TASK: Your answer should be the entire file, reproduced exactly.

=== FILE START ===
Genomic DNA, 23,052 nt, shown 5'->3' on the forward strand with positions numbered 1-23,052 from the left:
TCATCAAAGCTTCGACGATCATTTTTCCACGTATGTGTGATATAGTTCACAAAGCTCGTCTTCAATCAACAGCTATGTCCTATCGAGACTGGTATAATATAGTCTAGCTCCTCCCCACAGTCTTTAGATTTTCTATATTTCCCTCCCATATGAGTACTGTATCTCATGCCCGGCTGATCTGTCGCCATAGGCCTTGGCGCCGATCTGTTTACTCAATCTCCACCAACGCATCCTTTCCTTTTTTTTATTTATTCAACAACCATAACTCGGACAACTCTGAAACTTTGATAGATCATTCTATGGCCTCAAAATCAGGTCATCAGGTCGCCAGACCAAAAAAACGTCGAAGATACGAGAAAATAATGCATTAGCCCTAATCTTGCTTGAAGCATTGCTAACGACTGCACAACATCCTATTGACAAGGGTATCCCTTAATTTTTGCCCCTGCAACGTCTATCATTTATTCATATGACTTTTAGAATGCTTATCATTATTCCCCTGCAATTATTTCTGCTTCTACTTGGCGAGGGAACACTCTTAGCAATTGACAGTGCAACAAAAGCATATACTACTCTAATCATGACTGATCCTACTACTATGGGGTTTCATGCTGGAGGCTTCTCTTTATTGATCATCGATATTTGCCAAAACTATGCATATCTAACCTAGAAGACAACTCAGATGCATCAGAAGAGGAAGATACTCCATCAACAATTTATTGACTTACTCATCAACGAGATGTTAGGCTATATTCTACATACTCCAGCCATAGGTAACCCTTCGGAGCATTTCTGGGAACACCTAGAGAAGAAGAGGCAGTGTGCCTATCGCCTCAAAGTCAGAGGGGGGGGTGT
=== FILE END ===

Genomic DNA, 23,052 nt, shown 5'->3' on the forward strand with positions numbered 1-23,052 from the left:
TCATCAAAGCTTCGACGATCATTTTTCCACGTATGTGTGATATAGTTCACAAAGCTCGTCTTCAATCAACAGCTATGTCCTATCGAGACTGGTATAATATAGTCTAGCTCCTCCCCACAGTCTTTAGATTTTCTATATTTCCCTCCCATATGAGTACTGTATCTCATGCCCGGCTGATCTGTCGCCATAGGCCTTGGCGCCGATCTGTTTACTCAATCTCCACCAACGCATCCTTTCCTTTTTTTTATTTATTCAACAACCATAACTCGGACAACTCTGAAACTTTGATAGATCATTCTATGGCCTCAAAATCAGGTCATCAGGTCGCCAGACCAAAAAAACGTCGAAGATACGAGAAAATAATGCATTAGCCCTAATCTTGCTTGAAGCATTGCTAACGACTGCACAACATCCTATTGACAAGGGTATCCCTTAATTTTTGCCCCTGCAACGTCTATCATTTATTCATATGACTTTTAGAATGCTTATCATTATTCCCCTGCAATTATTTCTGCTTCTACTTGGCGAGGGAACACTCTTAGCAATTGACAGTGCAACAAAAGCATATACTACTCTAATCATGACTGATCCTACTACTATGGGGTTTCATGCTGGAGGCTTCTCTTTATTGATCATCGATATTTGCCAAAACTATGCATATCTAACCTAGAAGACAACTCAGATGCATCAGAAGAGGAAGATACTCCATCAACAATTTATTGACTTACTCATCAACGAGATGTTAGGCTATATTCTACATACTCCAGCCATAGGTAACCCTTCGGAGCATTTCTGGGAACACCTAGAGAAGAAGAGGCAGTGTGCCTATCGCCTCAAAGTCAGAGGGGGGGGTGT